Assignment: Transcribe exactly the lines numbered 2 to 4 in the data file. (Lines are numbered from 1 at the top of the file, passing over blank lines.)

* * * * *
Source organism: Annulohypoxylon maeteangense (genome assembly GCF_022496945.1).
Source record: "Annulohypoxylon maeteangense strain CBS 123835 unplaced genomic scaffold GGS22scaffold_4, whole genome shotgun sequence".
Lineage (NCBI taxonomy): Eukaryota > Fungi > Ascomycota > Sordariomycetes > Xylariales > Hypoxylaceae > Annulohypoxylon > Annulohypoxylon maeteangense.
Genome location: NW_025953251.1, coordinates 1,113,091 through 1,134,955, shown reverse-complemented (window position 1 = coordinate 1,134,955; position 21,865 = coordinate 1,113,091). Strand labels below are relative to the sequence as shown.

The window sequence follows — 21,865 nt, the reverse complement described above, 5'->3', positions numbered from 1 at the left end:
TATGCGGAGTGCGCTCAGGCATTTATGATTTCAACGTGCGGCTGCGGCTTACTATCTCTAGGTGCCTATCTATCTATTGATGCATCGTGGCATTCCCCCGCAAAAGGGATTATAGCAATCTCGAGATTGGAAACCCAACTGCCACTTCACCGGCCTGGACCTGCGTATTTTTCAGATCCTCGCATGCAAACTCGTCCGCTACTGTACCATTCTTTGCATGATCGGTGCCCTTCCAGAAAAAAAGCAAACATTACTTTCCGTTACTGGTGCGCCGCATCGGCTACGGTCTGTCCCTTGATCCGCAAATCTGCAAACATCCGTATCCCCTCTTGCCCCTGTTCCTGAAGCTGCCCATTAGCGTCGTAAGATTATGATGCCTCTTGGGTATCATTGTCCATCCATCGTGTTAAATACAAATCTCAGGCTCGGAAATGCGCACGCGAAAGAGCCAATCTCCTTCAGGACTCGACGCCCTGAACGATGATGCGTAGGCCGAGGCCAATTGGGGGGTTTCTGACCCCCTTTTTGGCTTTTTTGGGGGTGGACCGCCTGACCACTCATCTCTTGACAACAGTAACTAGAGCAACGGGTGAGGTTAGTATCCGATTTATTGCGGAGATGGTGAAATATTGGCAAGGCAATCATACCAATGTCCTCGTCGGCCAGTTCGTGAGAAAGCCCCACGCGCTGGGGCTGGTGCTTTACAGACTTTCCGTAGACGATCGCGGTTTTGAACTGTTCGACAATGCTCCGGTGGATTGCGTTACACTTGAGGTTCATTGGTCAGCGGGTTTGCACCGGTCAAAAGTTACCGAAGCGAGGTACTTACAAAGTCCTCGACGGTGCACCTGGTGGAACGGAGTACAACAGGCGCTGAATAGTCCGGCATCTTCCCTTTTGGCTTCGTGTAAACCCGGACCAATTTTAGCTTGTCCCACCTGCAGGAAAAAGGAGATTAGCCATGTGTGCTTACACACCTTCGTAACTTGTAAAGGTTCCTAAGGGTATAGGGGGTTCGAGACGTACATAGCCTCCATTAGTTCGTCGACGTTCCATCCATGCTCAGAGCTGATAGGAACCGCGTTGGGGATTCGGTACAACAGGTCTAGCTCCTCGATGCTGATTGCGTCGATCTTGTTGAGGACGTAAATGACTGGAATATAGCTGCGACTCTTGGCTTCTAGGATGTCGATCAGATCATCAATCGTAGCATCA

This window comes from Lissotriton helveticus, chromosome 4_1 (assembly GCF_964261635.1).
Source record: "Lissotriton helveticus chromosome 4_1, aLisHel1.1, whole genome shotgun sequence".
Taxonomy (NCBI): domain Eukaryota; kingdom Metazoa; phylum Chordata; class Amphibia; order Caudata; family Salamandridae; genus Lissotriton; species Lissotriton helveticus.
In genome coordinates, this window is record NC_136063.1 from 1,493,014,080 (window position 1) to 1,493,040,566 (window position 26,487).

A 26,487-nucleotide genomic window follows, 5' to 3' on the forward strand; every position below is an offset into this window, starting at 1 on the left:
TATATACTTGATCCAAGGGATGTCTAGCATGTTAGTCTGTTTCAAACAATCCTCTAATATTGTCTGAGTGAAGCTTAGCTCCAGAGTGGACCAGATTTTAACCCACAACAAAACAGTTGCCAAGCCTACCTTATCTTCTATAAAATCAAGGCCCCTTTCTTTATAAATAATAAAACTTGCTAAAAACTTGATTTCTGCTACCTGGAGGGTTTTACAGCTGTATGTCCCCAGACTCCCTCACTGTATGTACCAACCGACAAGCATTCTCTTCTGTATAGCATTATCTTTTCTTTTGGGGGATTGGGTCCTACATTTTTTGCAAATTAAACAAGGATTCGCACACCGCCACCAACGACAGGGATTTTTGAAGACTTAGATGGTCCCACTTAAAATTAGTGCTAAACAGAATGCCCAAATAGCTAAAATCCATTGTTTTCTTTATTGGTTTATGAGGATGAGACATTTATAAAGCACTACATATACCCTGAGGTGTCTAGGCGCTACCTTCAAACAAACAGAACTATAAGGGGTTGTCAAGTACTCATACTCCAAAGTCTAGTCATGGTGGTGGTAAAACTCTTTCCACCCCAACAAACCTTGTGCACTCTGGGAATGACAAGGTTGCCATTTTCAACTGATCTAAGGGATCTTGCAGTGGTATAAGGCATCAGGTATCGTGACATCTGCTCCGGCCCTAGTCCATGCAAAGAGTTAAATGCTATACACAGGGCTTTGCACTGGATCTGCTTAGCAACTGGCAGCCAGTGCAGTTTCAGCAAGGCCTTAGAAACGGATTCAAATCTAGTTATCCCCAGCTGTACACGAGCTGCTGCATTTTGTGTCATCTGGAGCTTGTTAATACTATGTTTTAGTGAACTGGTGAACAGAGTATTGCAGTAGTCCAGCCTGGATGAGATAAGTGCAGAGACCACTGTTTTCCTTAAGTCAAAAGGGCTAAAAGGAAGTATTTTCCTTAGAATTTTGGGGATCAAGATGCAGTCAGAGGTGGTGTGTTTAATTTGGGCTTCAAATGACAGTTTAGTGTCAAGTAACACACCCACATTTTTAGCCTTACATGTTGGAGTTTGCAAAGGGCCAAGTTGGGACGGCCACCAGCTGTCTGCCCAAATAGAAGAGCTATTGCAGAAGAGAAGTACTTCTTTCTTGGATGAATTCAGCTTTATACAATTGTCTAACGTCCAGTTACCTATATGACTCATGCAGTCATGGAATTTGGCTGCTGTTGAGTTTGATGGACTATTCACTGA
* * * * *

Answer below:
Source record: "Annulohypoxylon maeteangense strain CBS 123835 unplaced genomic scaffold GGS22scaffold_4, whole genome shotgun sequence".
Lineage (NCBI taxonomy): Eukaryota > Fungi > Ascomycota > Sordariomycetes > Xylariales > Hypoxylaceae > Annulohypoxylon > Annulohypoxylon maeteangense.
Genome location: NW_025953251.1, coordinates 1,113,091 through 1,134,955, shown reverse-complemented (window position 1 = coordinate 1,134,955; position 21,865 = coordinate 1,113,091). Strand labels below are relative to the sequence as shown.